BandLab: What You Need To Know
What’s up, Fam? I must apologize for being silent for a while. It’s been quite a busy month for me but hey, I’m here now and I must confess: it feels good to be back. That being said, let’s get back to the topic.
If you’re a singer, instrumentalist, producer, or even if you have a flair for creating music and you’re a little low on resources, you might want to try Bandlab. Let me tell you why? Because it is easy and though you need data to be able to access it, it is FREE.
Not only is it for music creation and production but it also serves as a social platform for musicians. You even get to collaborate with them if you want just the same way you can make your projects (the music you’ve created be it sounds or songs) public or private. I joined with the sole purpose of creating music and nothing more (that may change in the future– who knows?).
BandLab also offers sounds that are free to use forever even if you decide to delete your account for whatever reasons best known to you. However, there is one limitation and that is you cannot use sounds as stand alone. What this simply means is that when you download sounds, you have to add some compositions to them. You can find out more here.
I first came across this when I was looking for where to master tracks online for free, tried it and it was impressive. Then I proceeded to create music and I was really amazed at the outcome.
Why you should try it
- Anyone can use it: You need no prior knowledge of music production to know how to use it. Once you familiarize yourself with it, you’re good to go.
- Can be used via the BandLab App ( Android, iOS, macOS and Windows ) or the web
- You do not need anything fancy to create decent audio: Your phone, the app and earpiece will do. Just make sure you speak or sing loud enough and you can use effects to enhance your voice. Here’s a sample from my EP Lyrical Detox:
Not bad, uh? And it sounds that way because of the effects used. There are some that are quite clear. It basically depends on your preference.
- There are several effects to work with, you can’t get bored.
- Latency test can be carried out when using your phone to record so your vocal doesn’t lag.
Issues you might have and how to fix them
I’ve noticed at some point you may experience an audio glitch. This is where the track you’re working on begins to play at the slowest pace ever. All you need to do is to save your work, go to Settings on your mobile, and clear cache. If you’re using a system, you might want to clear that out too. Then sign out, log in, open the audio you want to work, and freeze all the tracks you’re working with on that audio.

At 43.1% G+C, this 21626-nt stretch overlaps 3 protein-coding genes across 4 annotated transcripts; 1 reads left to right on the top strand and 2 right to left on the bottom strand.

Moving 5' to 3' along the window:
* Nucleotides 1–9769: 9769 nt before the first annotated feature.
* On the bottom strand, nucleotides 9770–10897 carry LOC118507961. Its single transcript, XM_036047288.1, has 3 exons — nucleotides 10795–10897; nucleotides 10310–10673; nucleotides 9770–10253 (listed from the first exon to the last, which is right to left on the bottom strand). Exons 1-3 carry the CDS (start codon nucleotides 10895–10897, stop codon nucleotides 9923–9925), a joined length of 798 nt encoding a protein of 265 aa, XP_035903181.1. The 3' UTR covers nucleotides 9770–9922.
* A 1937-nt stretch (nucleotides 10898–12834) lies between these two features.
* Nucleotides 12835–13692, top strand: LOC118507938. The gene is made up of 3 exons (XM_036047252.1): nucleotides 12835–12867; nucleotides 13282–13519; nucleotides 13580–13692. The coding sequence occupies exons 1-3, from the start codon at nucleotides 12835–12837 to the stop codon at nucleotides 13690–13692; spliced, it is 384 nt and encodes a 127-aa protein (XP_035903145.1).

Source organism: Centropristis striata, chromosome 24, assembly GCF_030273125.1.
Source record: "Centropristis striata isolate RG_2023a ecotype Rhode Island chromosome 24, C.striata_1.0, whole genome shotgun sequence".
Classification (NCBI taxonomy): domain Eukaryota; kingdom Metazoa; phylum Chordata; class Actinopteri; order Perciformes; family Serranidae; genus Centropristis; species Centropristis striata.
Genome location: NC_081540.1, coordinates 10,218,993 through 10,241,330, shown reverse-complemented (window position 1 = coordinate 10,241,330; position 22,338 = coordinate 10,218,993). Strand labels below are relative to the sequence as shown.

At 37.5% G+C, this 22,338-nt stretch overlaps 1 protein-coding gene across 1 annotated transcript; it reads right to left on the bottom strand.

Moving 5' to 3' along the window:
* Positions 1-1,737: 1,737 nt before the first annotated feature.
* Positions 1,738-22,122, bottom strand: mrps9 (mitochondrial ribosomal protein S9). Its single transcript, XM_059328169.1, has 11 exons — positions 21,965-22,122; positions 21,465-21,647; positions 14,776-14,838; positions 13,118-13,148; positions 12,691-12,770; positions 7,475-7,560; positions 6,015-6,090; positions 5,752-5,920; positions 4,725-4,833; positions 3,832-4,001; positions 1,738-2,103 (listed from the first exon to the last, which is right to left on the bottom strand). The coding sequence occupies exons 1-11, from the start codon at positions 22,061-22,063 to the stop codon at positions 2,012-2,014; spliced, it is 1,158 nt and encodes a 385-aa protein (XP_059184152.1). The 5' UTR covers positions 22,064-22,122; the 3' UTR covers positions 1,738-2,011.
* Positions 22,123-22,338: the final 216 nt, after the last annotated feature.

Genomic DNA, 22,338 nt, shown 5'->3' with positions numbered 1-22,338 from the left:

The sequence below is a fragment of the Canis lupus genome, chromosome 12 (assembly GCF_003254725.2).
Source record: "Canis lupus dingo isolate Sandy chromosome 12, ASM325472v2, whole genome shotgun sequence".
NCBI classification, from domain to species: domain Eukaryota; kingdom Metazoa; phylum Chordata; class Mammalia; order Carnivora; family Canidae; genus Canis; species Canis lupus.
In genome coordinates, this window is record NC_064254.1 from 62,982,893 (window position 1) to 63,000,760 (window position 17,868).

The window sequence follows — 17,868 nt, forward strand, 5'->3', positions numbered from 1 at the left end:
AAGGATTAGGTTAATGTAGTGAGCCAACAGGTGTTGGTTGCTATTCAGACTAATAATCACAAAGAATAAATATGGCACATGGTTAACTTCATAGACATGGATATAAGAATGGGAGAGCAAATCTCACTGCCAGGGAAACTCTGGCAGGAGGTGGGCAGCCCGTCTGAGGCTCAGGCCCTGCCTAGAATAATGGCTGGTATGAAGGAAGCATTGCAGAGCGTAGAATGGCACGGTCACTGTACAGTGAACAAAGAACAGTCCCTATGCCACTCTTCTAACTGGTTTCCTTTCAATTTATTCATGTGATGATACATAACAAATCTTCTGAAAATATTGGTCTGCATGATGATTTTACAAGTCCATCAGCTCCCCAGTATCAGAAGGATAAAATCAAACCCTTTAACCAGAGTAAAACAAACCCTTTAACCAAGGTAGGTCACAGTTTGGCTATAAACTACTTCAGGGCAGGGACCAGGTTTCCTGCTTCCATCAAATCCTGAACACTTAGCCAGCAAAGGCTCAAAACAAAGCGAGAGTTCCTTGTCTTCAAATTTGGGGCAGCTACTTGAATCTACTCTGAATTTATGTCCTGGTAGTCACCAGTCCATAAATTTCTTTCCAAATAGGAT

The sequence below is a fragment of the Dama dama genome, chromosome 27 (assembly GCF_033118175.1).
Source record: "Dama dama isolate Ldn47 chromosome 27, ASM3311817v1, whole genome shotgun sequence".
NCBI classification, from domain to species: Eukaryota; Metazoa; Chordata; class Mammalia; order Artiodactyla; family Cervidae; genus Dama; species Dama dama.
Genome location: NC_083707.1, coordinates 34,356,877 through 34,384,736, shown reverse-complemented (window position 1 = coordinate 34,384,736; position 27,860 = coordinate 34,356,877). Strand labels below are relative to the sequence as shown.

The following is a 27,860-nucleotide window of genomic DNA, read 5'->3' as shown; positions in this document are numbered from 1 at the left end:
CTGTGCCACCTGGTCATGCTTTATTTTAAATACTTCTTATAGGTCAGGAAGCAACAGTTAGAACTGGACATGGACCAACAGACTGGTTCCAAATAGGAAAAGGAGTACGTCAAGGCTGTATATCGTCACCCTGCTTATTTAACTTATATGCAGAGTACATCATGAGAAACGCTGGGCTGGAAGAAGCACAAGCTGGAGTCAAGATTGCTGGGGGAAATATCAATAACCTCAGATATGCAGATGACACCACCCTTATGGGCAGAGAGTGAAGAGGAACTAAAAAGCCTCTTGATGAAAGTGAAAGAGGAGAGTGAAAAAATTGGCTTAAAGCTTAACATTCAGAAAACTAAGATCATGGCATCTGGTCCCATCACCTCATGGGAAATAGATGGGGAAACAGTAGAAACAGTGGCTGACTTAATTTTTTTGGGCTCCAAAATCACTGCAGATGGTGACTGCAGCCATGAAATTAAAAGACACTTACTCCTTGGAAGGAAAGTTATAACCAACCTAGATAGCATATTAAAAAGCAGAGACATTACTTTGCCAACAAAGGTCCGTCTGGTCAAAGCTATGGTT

So let’s assume you have a guitar as the first track (just as shown above), your vocal as the second track and you experience the glitch, freeze the tracks one by one after doing all I mentioned above.
Secondly, you may find it difficult to know what effects to use. I recommend that you create your own preset first and that should include:
- Noise gate: This allows you to reduce the noise in your vocals after recording
- BL 1176: Sometimes when you sing, some words may not be heard clearly probably because of the kind of mic you’re using and that could pose a problem. The easiest way to fix that is to use the compressor: BL 1176.
- Graphic EQ: Otherwise known as an equalizer, it is used to change the frequency response of selected sounds, such as particular instruments or vocals in an audio track. It can also make your audio sound better overall.
- DeEsser: If your vocal contains pronounced “s” sounds and “t” sounds that sound like hissing or are just harsh, the De-Esser controls those high-frequency peaks and balances them out.
For a step by step guide, watch this tutorial.
Well, there you have it! What do you think?
Have you used BandLab? What was your experience?
Are you using it? Is it worth the hype?
Will you use it? Drop your answers at the comment section below!
Don’t forget: my EP, Lyrical Detox will be coming out very soon so y’all get ready for that!
Previous review: Sixseed R Jones, Tupac’s soundalike